2154: the year, as of today, in which gender equality is expected to be achieved according to the Global Gender Gap Report presented at the World Economic Forum 2023.
146 countries are indexed in the report and on average only 68.4 % of the gender gap has been closed, with at the top of the chart Iceland having achieved 91% of gender equality and, raking last, Afghanistan having closed just over 40% of the gap. Taking a closer look to Italy, data shows a worsening of our country, which has fallen 13 positions since last year, ranking 79th now.
In its 17th edition, the report analyses gender-based gaps in four main areas: educational attainment, health and survival, political empowerment, and economic participation and opportunity, and Italy is particularly lacking in the latter two areas.
Looking at data of gender gap in leadership positions (encompassing senior management and executive positions within the scope), women are still underrepresented in all industries: in the first quarter of 2023 the presence of women in such roles is equal to 32.2% on a global level, a percentage similar to 2020 during the peak of the pandemic.
This dreary decline is further emphasized by the phenomenon of “Drop to the Top,” in which women’s representation decreases as one moves up the corporate ladder. Globally, women account for nearly half of all entry-level positions, but only a quarter for management roles. In STEM field particularly only 12 % of C-Level positions are held by women.
It now seems well-established that labor market disruptions due to the pandemic, slower economic growth, and technological changes have had a huge impact on women.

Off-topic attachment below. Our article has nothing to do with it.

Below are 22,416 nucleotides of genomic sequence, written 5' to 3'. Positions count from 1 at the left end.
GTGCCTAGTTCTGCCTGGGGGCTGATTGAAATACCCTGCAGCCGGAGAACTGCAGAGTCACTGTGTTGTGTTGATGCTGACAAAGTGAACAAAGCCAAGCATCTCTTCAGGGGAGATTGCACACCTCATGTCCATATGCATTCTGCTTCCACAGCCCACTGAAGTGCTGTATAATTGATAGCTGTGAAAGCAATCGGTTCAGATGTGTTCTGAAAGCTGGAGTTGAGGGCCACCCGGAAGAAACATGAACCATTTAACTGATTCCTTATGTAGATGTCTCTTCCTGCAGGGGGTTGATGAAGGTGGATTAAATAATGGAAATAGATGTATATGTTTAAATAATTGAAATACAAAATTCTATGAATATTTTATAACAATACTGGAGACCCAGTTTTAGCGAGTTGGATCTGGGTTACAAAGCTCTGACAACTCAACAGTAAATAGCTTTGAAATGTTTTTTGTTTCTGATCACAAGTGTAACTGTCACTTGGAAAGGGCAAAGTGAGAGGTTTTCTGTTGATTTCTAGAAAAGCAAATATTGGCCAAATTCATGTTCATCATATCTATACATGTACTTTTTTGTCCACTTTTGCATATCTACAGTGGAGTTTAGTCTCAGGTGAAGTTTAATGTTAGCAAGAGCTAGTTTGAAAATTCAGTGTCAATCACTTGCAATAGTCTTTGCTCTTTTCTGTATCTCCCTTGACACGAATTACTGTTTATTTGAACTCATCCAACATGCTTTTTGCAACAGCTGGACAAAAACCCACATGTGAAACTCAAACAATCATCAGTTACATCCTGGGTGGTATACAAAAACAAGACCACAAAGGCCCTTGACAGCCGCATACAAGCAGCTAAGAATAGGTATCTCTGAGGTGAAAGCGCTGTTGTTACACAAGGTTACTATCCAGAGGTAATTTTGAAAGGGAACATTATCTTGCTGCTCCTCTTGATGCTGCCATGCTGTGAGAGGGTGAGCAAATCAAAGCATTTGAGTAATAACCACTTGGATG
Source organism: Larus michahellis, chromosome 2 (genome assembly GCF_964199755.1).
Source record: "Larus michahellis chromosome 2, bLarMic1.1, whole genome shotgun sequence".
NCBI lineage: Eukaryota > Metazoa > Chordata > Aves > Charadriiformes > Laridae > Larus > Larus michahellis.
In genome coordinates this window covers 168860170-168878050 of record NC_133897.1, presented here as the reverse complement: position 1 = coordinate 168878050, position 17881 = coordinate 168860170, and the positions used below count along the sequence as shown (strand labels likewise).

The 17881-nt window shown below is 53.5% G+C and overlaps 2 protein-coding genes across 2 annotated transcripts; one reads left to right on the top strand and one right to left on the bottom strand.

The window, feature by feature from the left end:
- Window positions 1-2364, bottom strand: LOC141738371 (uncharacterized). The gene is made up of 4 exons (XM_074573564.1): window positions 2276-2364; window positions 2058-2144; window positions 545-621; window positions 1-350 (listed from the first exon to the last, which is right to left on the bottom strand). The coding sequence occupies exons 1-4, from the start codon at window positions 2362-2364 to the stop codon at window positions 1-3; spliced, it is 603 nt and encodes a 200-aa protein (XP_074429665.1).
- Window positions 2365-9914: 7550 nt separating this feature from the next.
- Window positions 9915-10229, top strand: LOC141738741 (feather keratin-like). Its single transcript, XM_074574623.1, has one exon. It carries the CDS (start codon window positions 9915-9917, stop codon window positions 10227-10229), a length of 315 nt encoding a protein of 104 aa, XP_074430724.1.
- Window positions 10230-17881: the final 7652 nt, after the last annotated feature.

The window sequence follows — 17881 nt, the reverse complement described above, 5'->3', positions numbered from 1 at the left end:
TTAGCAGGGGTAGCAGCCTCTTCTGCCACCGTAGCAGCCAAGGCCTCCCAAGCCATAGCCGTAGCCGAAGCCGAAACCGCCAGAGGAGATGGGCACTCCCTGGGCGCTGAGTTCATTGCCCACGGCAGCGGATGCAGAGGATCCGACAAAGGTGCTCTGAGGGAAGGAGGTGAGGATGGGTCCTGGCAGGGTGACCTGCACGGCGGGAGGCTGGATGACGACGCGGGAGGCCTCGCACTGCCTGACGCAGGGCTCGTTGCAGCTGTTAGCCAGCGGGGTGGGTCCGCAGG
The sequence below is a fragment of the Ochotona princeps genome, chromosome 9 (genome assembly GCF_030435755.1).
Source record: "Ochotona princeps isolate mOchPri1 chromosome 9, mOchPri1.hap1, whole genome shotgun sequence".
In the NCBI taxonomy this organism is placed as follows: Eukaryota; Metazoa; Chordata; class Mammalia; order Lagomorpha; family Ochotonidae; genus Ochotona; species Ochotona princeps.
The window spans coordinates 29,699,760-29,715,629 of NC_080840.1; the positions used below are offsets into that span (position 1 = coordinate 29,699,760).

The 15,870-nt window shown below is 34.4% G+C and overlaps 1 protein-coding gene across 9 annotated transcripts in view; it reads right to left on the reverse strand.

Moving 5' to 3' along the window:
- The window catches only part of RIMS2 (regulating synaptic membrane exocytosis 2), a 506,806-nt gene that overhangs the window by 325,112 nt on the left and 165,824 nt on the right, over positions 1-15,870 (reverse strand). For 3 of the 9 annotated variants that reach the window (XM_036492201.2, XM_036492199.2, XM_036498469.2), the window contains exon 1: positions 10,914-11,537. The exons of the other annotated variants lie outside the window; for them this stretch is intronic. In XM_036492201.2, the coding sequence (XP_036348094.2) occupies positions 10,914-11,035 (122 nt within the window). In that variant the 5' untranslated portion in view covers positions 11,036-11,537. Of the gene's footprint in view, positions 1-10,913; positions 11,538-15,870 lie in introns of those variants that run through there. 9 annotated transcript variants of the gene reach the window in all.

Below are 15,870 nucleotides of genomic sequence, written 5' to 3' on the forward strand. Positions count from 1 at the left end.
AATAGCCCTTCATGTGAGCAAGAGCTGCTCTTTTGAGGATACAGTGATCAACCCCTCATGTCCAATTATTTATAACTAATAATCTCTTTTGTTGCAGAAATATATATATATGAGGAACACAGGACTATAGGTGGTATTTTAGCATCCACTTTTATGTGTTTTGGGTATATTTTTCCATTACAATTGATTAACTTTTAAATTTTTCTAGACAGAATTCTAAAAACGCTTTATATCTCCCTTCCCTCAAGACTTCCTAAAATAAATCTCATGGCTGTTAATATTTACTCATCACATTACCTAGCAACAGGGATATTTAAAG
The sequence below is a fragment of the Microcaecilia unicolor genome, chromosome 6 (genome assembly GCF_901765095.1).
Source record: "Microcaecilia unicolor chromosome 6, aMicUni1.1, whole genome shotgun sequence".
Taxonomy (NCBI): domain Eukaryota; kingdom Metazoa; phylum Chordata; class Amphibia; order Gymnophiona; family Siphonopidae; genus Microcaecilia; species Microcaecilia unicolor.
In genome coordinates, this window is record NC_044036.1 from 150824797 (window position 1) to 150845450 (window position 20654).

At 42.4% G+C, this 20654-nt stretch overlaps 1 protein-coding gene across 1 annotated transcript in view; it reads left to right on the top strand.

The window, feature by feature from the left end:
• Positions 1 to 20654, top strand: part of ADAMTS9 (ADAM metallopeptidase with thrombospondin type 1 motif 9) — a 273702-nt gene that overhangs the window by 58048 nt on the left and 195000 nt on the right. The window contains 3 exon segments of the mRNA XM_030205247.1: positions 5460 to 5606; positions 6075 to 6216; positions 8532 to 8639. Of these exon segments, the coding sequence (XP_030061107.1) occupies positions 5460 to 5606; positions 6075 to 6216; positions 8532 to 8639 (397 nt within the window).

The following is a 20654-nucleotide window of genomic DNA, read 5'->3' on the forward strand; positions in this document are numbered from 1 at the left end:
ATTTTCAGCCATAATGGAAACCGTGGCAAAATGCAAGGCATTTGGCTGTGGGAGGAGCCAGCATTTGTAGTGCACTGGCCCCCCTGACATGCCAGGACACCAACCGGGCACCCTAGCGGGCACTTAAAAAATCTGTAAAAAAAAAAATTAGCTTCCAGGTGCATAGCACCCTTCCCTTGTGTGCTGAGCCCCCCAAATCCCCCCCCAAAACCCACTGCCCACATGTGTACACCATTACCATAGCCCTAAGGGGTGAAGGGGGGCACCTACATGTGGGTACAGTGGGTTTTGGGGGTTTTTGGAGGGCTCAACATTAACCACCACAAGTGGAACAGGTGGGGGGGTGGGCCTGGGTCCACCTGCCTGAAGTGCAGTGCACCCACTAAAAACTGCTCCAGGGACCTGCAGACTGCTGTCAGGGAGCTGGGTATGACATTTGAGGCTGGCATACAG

The retrogression in the recruitment of women in leadership roles is clearly a wake-up call, reminding us that progress can be fragile and easily reversed if it is not actively supported. Choices are needed to be made to build a more inclusive and resilient future, one that is capable of valuing the innovation and growth brought about by a diverse leadership.
Therefore, it is crucial that organizations foster a culture of equality, starting with adopting a language that eliminates bias in job descriptions on job advertisements and ensuring gender parity during interview panels, to ensuring the visibility of women in key organizational roles and the professional development and upgrading’s opportunities especially for high potential and middle management profiles. These are the main practical solutions that governments and businesses can adopt to promote a culture of inclusion by supporting women in reaching their full potential, particularly in management positions.
On a broader perspective, the change of mindset cannot be separated from each of us and the initiatives we put in place: that is precisely why through Consea4Women we wish to give our contribution to reduce the gender gap and shorten the time needed to achieve gender equality in our country and worldwide. .
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Sara Ruffinatti – Senior Consultant Consea Human Capital Consulting, Italy